Microsoft Revenue Per Employee

In 2022, Microsoft generated $928,663 in revenue per employee post-mass layoffs, vs. $939,668 in 2021.

Microsoft Acquisitions

Microsoft’s first acquisition in 1987, Forethought, was the developer of a presentation program that would later become PowerPoint. Since then, the company has made an average of six purchases every year, with fourteen of those exceeding the $1 billion mark. Today’s Microsoft business model spans various segments thanks to an acquisition strategy, which saw Microsoft involved in multiple acquisitions.

Microsoft Mission Statement

Microsoft’s mission is to empower every person and every organization on the planet to achieve more. With over $110 billion in revenues in 2018, Office Products and Windows are still the main products. Yet the company also operates in Gaming (Xbox), Search Advertising (Bing), Hardware, LinkedIn, Cloud, and more.

Microsoft Business Model

Microsoft has a diversified business model, spanning from Office to gaming (with Xbox), LinkedIn, search (with Bing), and enterprise services (with GitHub). In 2021, Microsoft made over $168 billion in revenues, of which over $52 billion came from Server products and cloud services, and $39.8 billion came from Office products and cloud services. Windows generated over $23 billion, Gaming generated over $15 billion, LinkedIn over $10 billion, and search advertising (through Bing) over $8.5 billion.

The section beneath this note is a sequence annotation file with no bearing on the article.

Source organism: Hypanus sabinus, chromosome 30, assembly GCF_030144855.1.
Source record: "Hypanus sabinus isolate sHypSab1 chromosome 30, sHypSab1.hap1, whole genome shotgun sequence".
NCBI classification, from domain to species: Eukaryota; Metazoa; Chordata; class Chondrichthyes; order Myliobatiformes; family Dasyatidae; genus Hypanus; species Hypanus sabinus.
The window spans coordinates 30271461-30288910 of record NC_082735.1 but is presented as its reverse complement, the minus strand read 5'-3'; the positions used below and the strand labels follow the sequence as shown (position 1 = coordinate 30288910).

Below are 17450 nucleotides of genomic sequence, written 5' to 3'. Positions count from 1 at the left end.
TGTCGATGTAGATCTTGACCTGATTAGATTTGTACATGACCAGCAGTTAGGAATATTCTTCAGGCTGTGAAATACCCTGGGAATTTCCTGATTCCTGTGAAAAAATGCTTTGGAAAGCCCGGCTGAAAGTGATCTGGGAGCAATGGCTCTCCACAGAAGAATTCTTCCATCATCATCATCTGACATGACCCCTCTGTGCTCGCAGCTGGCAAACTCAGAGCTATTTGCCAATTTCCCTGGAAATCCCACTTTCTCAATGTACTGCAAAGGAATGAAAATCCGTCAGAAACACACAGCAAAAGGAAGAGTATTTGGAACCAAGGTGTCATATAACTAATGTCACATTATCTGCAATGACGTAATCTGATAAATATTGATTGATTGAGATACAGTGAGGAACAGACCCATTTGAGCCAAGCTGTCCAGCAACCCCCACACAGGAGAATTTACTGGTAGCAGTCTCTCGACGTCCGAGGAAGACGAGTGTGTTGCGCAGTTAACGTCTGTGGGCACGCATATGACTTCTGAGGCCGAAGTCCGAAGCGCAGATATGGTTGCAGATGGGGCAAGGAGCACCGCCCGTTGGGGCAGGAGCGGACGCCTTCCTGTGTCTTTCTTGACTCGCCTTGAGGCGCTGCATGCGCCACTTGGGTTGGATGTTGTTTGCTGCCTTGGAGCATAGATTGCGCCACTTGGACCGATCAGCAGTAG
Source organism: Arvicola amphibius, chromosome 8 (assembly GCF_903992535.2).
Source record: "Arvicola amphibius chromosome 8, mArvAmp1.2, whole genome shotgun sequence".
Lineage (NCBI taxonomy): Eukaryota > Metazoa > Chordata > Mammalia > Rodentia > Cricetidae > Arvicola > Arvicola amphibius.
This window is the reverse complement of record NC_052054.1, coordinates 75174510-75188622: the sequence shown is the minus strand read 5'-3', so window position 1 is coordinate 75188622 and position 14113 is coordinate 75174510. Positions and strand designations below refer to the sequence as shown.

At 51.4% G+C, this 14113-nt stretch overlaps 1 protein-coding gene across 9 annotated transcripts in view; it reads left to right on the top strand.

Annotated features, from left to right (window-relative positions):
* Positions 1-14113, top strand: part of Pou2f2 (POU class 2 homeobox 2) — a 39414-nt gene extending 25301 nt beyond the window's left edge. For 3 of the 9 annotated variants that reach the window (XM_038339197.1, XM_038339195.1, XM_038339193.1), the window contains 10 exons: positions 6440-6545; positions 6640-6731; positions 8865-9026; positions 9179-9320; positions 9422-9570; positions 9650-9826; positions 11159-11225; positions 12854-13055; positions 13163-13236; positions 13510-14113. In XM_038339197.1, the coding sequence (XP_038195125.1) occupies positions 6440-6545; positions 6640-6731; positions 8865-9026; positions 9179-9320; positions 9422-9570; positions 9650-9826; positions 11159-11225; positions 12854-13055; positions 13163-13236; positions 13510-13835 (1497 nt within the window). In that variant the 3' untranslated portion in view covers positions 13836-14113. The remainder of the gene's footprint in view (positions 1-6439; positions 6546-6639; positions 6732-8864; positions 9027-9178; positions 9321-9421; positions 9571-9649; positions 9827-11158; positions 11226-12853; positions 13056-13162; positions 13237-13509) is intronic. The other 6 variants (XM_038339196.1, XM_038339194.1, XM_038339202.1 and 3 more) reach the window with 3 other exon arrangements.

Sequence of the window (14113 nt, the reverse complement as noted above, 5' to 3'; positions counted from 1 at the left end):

Microsoft SWOT Analysis

Founded in 1975 by Bill Gates and Paul Allen, Microsoft is a revolutionary company in the world of personal computing. The company designs and manufactures software, hardware, operating systems, apps, and devices. Indeed, Windows and Microsoft Office are staples in billions of homes worldwide.

Microsoft Organizational Structure

Microsoft has a product-type divisional organizational structure based on functions and engineering groups. As the company scaled over time, it also became more hierarchical while maintaining its hybrid approach between functions, engineering groups, and management.

OpenAI Organizational Structure